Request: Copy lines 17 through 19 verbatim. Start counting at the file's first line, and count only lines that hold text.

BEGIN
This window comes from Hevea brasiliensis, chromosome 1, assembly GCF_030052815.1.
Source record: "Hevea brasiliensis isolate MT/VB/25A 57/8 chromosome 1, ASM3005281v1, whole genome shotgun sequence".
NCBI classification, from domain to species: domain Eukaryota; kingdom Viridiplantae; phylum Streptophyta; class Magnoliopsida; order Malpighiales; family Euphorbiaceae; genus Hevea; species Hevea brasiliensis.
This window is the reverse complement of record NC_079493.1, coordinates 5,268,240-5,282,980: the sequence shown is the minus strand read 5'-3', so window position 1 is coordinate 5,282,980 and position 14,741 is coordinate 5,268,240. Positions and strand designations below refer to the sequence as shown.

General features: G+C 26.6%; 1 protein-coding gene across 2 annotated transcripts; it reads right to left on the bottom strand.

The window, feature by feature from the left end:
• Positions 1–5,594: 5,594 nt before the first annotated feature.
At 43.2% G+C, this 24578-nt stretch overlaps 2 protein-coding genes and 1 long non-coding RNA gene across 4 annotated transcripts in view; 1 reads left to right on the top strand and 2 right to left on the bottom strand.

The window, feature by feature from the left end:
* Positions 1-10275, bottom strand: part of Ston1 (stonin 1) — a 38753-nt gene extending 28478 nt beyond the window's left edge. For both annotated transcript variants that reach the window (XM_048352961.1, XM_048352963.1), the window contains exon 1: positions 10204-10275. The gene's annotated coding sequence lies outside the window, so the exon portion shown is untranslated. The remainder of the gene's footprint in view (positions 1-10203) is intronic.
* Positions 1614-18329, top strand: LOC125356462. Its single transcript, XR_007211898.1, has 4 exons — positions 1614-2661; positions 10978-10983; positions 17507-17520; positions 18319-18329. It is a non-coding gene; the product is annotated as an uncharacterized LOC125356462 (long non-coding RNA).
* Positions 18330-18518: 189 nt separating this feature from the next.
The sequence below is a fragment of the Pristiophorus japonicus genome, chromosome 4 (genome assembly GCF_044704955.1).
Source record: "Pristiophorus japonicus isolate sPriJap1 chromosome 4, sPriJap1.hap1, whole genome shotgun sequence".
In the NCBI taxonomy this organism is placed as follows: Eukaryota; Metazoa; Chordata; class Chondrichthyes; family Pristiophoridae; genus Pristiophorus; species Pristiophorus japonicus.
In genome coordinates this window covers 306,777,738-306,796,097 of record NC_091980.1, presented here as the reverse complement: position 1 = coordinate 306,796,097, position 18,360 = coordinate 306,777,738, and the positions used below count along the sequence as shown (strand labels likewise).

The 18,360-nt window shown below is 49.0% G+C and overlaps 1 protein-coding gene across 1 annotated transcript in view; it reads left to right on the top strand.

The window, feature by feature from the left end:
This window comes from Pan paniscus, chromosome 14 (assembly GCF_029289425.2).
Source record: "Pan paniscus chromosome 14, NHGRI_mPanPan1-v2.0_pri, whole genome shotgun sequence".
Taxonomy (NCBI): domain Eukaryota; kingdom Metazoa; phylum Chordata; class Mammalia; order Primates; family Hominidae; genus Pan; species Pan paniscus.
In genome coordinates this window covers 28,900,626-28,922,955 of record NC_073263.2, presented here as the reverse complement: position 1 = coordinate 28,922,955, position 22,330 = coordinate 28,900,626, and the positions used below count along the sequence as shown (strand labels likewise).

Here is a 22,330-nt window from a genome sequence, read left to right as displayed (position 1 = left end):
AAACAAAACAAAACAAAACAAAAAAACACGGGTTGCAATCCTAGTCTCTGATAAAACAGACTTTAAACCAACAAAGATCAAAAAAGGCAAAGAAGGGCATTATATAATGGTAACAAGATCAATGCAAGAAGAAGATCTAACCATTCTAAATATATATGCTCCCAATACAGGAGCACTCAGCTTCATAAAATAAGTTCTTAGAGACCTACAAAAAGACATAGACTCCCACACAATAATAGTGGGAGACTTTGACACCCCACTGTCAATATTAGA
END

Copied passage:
The 18,360-nt window shown below is 49.0% G+C and overlaps 1 protein-coding gene across 1 annotated transcript in view; it reads left to right on the top strand.

The window, feature by feature from the left end:
This window comes from Pan paniscus, chromosome 14 (assembly GCF_029289425.2).